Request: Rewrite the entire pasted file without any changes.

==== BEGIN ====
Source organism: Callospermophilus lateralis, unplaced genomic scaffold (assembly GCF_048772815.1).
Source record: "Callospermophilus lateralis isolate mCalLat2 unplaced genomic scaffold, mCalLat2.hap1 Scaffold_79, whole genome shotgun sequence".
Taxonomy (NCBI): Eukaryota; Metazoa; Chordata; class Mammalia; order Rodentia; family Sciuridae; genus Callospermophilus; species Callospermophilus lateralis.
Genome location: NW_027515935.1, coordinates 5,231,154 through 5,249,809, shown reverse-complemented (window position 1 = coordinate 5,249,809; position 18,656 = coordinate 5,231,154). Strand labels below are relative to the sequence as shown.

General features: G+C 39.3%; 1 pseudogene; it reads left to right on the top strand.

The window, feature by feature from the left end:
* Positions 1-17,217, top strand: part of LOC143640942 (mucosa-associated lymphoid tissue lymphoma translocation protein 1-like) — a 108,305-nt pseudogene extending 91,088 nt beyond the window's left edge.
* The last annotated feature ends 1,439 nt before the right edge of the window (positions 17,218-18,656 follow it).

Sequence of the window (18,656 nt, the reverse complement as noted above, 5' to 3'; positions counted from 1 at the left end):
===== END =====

Source organism: Callospermophilus lateralis, unplaced genomic scaffold (assembly GCF_048772815.1).
Source record: "Callospermophilus lateralis isolate mCalLat2 unplaced genomic scaffold, mCalLat2.hap1 Scaffold_79, whole genome shotgun sequence".
Taxonomy (NCBI): Eukaryota; Metazoa; Chordata; class Mammalia; order Rodentia; family Sciuridae; genus Callospermophilus; species Callospermophilus lateralis.
Genome location: NW_027515935.1, coordinates 5,231,154 through 5,249,809, shown reverse-complemented (window position 1 = coordinate 5,249,809; position 18,656 = coordinate 5,231,154). Strand labels below are relative to the sequence as shown.

General features: G+C 39.3%; 1 pseudogene; it reads left to right on the top strand.

The window, feature by feature from the left end:
* Positions 1-17,217, top strand: part of LOC143640942 (mucosa-associated lymphoid tissue lymphoma translocation protein 1-like) — a 108,305-nt pseudogene extending 91,088 nt beyond the window's left edge.
* The last annotated feature ends 1,439 nt before the right edge of the window (positions 17,218-18,656 follow it).

Sequence of the window (18,656 nt, the reverse complement as noted above, 5' to 3'; positions counted from 1 at the left end):